A Brief Overview of Right-to-Work Laws
Most states with so-called right-to-work laws on the books use the following language in their statutes (or something close to it):
"No person shall be denied employment on account of membership or nonmembership in a labor union."
While this language is pretty straightforward, what these laws technically do is prohibit union security agreements. These are contracts between management (employers) and unions (who represent employees) that determine to what extent employees may be compelled to join a union -- which already is governed largely by federal law -- or pay "in kind" fees to cover benefits still granted to non-union employees.
If you wanted to join a construction company as a roofer but didn't want to join the roofers' union, then this law would allow the individual to do so without violating an agreement or having to pay monthly dues.
The Heated Debate Over Right-to-Work Laws
Unionized workplaces in states that have passed these laws are required to extend the same compensation package (and even offer union representation) to workers who refuse to join the union. Since those who don't join are not required to pay dues, thus weakening the union's ability to organize and remain politically active, critics say their main goal is to suppress union membership.
However, proponents of these laws counter that if someone chooses not to join a union (which is a federally protected right) they should not have to pay a monthly in-kind payment to the union. And since many of these unions represent public employees, supporters of right-to-work laws believe it creates a conflict of interest.
How Federal Labor Law and Right-to-Work Laws Intersect
The National Labor Relation Board provides detailed information about regulations and procedures pertaining to labor unions. It's important to note that even if a state has not passed a right-to-work law, it is still illegal under federal law for employers to threaten employees who express an interest in joining or forming a union or to promise certain benefits to those who refuse to join a union.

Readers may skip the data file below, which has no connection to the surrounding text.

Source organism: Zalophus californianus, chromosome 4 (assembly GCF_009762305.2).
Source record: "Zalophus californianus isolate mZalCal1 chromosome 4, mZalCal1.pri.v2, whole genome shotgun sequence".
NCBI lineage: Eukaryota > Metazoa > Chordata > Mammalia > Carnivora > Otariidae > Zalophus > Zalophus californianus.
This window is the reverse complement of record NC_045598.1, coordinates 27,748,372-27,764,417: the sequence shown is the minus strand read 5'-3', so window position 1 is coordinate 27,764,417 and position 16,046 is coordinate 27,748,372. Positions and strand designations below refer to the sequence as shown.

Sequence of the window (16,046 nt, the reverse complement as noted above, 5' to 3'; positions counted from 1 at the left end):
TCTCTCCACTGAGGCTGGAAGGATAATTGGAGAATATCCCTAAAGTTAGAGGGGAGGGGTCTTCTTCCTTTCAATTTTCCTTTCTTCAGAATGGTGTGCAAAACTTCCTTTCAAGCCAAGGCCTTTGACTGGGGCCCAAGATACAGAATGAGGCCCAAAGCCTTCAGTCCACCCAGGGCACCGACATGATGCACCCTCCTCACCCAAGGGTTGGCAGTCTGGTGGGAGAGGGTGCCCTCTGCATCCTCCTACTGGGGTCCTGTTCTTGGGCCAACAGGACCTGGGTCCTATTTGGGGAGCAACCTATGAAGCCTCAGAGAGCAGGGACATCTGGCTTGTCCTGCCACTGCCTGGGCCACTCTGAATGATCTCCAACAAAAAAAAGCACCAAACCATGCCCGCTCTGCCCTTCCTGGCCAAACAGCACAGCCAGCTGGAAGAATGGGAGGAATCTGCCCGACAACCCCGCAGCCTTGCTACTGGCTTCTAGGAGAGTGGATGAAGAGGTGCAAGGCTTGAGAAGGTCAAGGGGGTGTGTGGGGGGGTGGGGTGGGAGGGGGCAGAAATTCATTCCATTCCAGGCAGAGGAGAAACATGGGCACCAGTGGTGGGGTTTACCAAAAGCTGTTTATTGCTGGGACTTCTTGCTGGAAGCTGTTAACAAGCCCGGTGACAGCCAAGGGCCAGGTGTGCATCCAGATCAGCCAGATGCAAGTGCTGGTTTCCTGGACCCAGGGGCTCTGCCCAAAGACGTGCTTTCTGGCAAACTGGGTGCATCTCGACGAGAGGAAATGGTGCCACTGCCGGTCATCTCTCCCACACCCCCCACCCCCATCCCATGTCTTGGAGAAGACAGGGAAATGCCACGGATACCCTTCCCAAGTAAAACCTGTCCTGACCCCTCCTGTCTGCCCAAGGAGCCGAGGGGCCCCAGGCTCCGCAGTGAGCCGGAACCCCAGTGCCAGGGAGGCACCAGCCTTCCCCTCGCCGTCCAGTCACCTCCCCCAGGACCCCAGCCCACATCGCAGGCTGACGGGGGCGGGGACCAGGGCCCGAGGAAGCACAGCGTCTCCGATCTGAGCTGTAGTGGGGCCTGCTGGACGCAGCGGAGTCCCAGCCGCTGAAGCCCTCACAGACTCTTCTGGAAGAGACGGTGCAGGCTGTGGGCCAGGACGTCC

Below you will find links to related sources, many of them addressing union rights and responsibilities. See FindLaw's Unions section to learn more.
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Note: State laws are always subject to change through the passage of new legislation, rulings in the higher courts (including federal decisions), ballot initiatives, and other means. While we strive to provide the most current information available, please consult an attorney or conduct your own legal research to verify the state law(s) you are researching.
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Missouri Right to Work Laws: Related Resources
Get Legal Help from a Missouri Labor Law Attorney
It's not always easy figuring out what your rights and obligations are as an employee in Missouri, whether you're seeking information about labor unions or looking into overtime pay. Some questions are best left to the experts. Call a Missouri labor law attorney if you have more questions or need legal representation.
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